"Bayou Bill" Scifres
Dedicated to the conservation and enjoyment of Indiana's natural resources
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Way Down Yonder in the Paw-Paw Patch
Copyright © 2008 by Bill Scifres

There must be something transpiring in the outdoors when paw-paws start thinking of ripening, but I don’t know what it would be. And I would like to know what it is, if there is an old wives' tale or some facts on the matter.

You see, paw-paws (a k a the Indiana banana) are here to stay (like it or not--I like it) because this wild “fruit” (seedpod) that be turned into any number of deliciously different country dishes. The activity should be preserved, just as we preserve old buildings, noted landmarks, or interesting and useful “things.” They are, in fact, a little-known but integral facet of our lives – much like morel mushrooms and other natural phenomena.

This, of course is not to say that one of the great features of a hunt is just to stand in a cool, shady paw-paw glen and slurp the pulp of a frost-cold fruit while you spit seeds and enjoy the whole affair. 

In short, they are icons of an area and an era.

This is precipitated, naturally, by a sashay I made on Sunday afternoon to my favorite paw-paw patch in Boone County. Last year had been a complete bust for me, and the year before squirrels and raccoons (for a lack of other foods) had pilfered all of the fruit and broken off little limbs where they grow. I had inspected my “patch” earlier this summer to find the saplings loaded. I did not want to miss the mysterious ripening.

While Chris Gonso, of the DNR’s Division of Forestry (son of IU’s famed Harry Gonso, quarterback, of John Pont fame), tells me that he has never heard of a method for aging paw-paws, he did suggest that its almost a done deal for this year in the southern part of the state.

“Paw-pawing” in the southern counties is in the last stages for this year, he said.

However, armed with binoculars and a lot of hope, I found Sunday a wealth of fruit at my patch -- but no fruit had fallen; it was all very green and solid, even the ones low enough to touch, or pinch . . . as the Charmin.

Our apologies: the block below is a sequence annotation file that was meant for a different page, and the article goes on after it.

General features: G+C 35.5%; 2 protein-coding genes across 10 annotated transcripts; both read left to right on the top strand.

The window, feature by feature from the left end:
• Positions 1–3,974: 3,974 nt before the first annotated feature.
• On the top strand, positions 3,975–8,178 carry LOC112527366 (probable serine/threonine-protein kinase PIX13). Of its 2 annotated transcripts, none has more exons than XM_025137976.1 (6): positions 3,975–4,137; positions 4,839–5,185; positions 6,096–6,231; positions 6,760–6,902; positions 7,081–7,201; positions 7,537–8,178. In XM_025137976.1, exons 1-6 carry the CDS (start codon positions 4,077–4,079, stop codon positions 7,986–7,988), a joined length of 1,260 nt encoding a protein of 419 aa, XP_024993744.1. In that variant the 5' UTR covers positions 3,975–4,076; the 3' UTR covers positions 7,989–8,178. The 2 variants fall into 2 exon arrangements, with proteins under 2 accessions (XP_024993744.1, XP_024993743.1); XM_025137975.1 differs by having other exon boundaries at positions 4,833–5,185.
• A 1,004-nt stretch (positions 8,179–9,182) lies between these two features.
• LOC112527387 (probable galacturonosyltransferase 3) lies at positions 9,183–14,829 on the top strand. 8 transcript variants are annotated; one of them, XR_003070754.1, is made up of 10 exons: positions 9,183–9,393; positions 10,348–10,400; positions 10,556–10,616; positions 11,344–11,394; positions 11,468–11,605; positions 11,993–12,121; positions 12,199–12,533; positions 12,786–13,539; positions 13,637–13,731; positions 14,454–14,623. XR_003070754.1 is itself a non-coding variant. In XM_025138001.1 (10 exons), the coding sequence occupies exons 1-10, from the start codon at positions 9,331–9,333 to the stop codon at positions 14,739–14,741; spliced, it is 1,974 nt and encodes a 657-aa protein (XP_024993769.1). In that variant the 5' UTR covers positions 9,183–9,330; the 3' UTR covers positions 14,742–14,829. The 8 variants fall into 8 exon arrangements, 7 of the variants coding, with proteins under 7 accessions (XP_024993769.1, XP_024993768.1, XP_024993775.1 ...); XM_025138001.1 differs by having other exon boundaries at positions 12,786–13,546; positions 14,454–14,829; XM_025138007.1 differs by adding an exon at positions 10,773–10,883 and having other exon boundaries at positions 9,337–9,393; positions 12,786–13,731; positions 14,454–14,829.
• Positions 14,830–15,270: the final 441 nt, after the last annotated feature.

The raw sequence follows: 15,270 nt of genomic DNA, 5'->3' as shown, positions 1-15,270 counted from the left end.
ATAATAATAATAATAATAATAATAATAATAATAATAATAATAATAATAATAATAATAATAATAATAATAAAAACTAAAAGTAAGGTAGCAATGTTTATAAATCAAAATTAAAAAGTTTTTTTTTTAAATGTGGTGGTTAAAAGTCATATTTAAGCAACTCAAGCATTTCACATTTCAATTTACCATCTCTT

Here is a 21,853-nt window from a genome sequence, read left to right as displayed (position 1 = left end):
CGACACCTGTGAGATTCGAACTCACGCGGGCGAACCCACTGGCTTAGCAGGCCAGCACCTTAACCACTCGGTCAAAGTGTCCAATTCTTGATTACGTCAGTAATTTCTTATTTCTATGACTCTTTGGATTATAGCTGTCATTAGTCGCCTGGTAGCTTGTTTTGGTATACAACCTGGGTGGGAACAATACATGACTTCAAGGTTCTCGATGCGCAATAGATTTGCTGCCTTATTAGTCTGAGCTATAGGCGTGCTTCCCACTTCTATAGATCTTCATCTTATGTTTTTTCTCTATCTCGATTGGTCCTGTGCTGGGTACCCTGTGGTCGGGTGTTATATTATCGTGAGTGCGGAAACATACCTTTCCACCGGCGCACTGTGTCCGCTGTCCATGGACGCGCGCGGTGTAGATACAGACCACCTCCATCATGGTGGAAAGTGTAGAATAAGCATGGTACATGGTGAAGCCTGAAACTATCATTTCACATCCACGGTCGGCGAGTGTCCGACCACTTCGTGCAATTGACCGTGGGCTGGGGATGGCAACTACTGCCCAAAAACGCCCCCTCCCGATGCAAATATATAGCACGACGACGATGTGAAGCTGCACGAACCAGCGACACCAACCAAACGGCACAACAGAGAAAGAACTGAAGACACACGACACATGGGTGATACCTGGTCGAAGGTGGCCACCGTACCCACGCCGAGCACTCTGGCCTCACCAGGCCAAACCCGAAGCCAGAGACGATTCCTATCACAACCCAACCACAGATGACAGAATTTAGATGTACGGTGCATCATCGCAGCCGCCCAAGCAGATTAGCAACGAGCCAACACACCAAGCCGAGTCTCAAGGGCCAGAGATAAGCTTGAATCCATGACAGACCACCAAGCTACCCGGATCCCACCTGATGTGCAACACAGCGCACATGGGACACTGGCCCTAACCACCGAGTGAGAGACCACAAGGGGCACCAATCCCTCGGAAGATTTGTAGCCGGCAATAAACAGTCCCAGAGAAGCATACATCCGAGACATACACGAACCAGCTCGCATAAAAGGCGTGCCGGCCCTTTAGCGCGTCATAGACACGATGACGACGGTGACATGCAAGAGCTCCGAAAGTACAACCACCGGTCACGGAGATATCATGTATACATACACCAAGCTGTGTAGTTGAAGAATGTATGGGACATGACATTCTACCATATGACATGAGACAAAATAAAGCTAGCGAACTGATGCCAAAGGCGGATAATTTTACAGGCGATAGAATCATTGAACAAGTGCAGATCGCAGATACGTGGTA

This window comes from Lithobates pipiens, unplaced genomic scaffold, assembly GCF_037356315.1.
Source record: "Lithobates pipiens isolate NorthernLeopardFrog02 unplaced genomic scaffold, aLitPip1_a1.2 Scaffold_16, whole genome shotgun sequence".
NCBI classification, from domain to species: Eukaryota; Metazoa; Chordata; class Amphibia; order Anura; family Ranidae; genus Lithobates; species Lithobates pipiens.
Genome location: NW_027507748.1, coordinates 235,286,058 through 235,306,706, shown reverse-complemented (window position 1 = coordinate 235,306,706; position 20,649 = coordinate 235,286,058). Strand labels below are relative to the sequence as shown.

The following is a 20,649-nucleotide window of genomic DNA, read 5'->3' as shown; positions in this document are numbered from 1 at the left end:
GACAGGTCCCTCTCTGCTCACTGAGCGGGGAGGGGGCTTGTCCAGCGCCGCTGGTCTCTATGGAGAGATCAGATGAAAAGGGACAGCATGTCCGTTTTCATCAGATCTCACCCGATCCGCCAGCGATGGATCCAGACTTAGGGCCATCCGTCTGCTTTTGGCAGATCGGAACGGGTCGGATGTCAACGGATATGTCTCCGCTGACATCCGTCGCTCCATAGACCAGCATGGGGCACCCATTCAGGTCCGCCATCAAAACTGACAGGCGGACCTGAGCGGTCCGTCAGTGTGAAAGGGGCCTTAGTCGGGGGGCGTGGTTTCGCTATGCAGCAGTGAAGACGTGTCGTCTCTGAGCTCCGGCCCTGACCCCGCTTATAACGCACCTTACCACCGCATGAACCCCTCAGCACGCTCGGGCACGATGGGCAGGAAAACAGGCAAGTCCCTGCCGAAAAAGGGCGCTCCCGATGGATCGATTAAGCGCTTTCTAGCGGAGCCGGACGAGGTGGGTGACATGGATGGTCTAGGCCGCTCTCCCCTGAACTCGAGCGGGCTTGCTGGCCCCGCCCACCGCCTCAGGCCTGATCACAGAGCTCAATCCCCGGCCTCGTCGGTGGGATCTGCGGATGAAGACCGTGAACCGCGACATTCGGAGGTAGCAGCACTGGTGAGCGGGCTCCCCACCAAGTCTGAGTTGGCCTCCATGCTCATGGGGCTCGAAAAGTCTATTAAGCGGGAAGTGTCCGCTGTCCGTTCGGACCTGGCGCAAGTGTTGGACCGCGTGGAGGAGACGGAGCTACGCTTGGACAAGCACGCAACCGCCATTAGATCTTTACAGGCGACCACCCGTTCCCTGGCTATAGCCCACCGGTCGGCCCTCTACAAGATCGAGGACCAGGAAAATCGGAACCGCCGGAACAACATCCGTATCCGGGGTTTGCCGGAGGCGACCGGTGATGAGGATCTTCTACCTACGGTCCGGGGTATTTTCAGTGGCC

As a tow-headed kid in good-ol Jackson County, I would start thinking of harvesting paw-paws late in September. My interest would peak in the last 10 days of that month, and I would start picking them up from the forest floor when they fell of their own volition. However, if they start taking on a coat of yellow, or black they are ripening fast. Inside the outer shell, you will find many dark brown or black seeds--usually close to an inch long and nearly half an inch wide. They are encased in a lightly colored paste that is sickly sweet, but pleasant. The pulpy paste has many culinary uses.

When buried (not real deep) the seeds sprout in the second year, but the plants spread mostly by roots just beneath the surface of the earth or forest humus. New growth grows very slowly.

Touch is the best way to determine ripeness. But ordinarily, when the fruit is on the “tree” they are well out of reach. Of course, unripe fruit will ripen in good light.

So the best way to harvest paw-paws, like persimmons, is to pick them up as they fall. But if you shake a tree vigorously, nearly ripe fruit will fall. I try to catch these before they hit the ground . . . or just duck.

Bombs away!

Click on thumbnail image for enlarged view.

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The paw-paw is known as the Indiana banana. Flower of the paw-paw is half an inch wide, hangs down toward the forest floor, and is one of our most beautiful.

All columns, essays, and photos are copyrighted by Bill Scifres and may not be reproduced in any form without prior permission from the author.  For reproduction permission and media usage fees, contact: Bill Scifres, 6420 East 116th Street, Fishers, IN 46038, E-mail: billscifres@aol.com

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